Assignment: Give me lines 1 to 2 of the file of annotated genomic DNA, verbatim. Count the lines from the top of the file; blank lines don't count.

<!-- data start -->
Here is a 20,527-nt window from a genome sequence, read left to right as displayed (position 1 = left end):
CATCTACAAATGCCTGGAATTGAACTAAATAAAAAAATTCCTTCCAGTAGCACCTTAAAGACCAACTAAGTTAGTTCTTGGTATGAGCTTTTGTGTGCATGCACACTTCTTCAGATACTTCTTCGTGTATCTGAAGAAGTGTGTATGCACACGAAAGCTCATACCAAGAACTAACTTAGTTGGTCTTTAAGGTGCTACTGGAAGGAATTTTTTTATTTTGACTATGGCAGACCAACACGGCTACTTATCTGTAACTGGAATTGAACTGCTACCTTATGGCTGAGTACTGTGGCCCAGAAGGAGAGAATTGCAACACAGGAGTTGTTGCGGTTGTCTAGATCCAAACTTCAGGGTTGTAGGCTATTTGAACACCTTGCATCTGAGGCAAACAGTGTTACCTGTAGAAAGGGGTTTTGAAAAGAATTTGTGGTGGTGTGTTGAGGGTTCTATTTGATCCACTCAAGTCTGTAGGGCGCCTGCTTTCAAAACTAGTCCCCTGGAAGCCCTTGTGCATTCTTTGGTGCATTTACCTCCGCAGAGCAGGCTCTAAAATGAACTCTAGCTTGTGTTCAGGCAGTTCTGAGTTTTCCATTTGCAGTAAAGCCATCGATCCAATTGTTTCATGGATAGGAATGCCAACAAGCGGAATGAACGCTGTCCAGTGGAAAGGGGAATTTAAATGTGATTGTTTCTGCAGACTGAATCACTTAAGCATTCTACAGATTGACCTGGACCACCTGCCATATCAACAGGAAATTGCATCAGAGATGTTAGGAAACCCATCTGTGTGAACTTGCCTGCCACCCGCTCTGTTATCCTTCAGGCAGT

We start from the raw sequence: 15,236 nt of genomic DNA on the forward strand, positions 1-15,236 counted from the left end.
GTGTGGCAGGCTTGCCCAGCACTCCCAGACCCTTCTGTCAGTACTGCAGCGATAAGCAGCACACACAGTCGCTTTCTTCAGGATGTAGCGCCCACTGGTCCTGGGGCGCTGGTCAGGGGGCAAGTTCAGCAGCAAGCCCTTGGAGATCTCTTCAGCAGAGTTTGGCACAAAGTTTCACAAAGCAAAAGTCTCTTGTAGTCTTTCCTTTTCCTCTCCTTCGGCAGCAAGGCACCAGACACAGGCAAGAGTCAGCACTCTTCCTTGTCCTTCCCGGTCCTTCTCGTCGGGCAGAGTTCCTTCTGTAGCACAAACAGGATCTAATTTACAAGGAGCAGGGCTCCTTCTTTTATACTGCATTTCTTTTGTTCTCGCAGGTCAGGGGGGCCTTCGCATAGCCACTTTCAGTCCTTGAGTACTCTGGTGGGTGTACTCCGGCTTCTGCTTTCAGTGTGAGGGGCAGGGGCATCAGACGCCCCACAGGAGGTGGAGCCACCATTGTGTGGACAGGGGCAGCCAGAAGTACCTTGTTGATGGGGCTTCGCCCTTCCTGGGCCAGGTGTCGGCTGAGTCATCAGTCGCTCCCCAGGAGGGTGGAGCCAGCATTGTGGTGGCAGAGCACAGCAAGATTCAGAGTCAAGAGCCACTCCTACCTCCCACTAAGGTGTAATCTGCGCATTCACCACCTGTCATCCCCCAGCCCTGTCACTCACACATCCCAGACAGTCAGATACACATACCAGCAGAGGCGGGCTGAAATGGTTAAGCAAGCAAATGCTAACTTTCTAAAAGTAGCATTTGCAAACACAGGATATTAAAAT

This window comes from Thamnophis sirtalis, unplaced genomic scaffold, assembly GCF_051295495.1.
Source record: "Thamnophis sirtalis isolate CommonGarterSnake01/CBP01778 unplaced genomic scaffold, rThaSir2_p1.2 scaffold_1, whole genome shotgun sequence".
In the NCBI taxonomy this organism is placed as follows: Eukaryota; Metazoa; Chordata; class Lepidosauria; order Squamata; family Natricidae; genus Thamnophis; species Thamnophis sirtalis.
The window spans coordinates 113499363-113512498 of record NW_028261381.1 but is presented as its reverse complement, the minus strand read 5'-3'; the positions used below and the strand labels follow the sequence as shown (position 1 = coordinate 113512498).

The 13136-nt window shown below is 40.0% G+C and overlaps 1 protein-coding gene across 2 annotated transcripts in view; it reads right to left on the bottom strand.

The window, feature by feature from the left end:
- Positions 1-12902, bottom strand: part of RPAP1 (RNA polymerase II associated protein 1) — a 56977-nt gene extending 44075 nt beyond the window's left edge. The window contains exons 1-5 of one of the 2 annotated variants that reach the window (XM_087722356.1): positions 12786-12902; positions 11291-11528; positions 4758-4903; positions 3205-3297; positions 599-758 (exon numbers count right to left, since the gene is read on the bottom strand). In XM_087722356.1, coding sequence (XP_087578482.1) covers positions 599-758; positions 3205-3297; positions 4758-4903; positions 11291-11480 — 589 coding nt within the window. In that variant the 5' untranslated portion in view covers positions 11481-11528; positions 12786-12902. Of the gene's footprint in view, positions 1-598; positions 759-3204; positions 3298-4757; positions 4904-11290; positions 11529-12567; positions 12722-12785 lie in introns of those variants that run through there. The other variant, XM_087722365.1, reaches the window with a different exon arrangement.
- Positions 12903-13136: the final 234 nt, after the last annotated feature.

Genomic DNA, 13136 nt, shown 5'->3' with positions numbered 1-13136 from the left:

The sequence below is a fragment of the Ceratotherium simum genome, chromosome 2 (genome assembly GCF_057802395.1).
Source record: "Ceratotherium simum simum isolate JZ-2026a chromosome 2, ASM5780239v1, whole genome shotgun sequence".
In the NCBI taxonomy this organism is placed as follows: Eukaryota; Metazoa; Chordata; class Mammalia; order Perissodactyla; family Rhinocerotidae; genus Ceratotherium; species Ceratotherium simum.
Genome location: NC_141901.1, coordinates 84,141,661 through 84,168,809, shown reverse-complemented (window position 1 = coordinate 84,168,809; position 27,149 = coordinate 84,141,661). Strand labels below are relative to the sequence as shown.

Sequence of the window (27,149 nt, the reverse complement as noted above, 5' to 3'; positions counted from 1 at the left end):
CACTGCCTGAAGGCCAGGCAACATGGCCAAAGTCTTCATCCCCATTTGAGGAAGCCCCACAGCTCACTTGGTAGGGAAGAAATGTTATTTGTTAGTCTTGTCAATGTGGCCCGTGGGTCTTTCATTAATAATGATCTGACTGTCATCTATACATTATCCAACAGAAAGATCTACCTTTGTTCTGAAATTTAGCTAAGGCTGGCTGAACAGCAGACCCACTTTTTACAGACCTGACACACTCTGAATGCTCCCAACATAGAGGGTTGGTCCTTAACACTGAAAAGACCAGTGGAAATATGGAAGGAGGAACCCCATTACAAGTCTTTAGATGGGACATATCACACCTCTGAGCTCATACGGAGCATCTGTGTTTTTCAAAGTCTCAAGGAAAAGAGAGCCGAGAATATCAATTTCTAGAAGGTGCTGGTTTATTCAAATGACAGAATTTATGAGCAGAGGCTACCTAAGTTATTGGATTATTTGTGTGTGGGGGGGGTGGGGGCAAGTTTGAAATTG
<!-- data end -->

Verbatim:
Here is a 20,527-nt window from a genome sequence, read left to right as displayed (position 1 = left end):
CATCTACAAATGCCTGGAATTGAACTAAATAAAAAAATTCCTTCCAGTAGCACCTTAAAGACCAACTAAGTTAGTTCTTGGTATGAGCTTTTGTGTGCATGCACACTTCTTCAGATACTTCTTCGTGTATCTGAAGAAGTGTGTATGCACACGAAAGCTCATACCAAGAACTAACTTAGTTGGTCTTTAAGGTGCTACTGGAAGGAATTTTTTTATTTTGACTATGGCAGACCAACACGGCTACTTATCTGTAACTGGAATTGAACTGCTACCTTATGGCTGAGTACTGTGGCCCAGAAGGAGAGAATTGCAACACAGGAGTTGTTGCGGTTGTCTAGATCCAAACTTCAGGGTTGTAGGCTATTTGAACACCTTGCATCTGAGGCAAACAGTGTTACCTGTAGAAAGGGGTTTTGAAAAGAATTTGTGGTGGTGTGTTGAGGGTTCTATTTGATCCACTCAAGTCTGTAGGGCGCCTGCTTTCAAAACTAGTCCCCTGGAAGCCCTTGTGCATTCTTTGGTGCATTTACCTCCGCAGAGCAGGCTCTAAAATGAACTCTAGCTTGTGTTCAGGCAGTTCTGAGTTTTCCATTTGCAGTAAAGCCATCGATCCAATTGTTTCATGGATAGGAATGCCAACAAGCGGAATGAACGCTGTCCAGTGGAAAGGGGAATTTAAATGTGATTGTTTCTGCAGACTGAATCACTTAAGCATTCTACAGATTGACCTGGACCACCTGCCATATCAACAGGAAATTGCATCAGAGATGTTAGGAAACCCATCTGTGTGAACTTGCCTGCCACCCGCTCTGTTATCCTTCAGGCAGT